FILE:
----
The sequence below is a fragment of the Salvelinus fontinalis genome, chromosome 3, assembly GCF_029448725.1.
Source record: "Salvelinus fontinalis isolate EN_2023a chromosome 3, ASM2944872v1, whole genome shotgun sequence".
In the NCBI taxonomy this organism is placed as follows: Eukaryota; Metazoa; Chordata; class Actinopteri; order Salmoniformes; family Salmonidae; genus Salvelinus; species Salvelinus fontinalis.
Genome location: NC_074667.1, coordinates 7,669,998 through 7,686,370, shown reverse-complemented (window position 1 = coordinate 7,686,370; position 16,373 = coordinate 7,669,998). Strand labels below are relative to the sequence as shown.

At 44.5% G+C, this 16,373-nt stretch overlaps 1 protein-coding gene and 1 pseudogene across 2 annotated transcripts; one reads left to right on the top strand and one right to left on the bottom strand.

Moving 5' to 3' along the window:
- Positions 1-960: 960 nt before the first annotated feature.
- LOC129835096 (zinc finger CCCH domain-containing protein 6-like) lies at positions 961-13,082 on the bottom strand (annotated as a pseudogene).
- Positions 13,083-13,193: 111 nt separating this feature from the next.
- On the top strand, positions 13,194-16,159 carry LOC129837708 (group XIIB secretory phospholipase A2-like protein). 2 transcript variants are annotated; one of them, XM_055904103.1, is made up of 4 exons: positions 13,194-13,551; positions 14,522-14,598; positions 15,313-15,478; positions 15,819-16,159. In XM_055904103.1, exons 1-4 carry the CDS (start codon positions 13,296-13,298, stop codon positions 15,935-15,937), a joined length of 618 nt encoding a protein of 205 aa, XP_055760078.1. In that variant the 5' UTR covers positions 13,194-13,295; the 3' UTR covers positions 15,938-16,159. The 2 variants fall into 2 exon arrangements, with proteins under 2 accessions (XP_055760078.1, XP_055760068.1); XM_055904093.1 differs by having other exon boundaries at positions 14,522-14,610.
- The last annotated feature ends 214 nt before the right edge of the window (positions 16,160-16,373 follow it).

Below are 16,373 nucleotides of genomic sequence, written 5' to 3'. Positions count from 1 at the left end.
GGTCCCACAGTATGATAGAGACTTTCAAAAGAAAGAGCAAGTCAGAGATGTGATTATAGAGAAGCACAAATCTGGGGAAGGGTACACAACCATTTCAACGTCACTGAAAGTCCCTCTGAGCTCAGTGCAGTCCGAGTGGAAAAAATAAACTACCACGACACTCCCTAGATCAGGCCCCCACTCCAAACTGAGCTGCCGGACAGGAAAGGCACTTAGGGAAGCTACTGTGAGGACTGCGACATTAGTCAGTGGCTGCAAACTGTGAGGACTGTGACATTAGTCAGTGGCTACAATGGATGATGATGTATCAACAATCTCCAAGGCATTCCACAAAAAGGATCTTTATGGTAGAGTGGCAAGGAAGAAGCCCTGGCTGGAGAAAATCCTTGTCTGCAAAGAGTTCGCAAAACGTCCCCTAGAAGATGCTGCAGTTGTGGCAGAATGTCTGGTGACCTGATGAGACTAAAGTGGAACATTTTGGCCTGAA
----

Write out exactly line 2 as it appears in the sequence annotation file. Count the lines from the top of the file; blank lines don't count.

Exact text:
Source record: "Salvelinus fontinalis isolate EN_2023a chromosome 3, ASM2944872v1, whole genome shotgun sequence".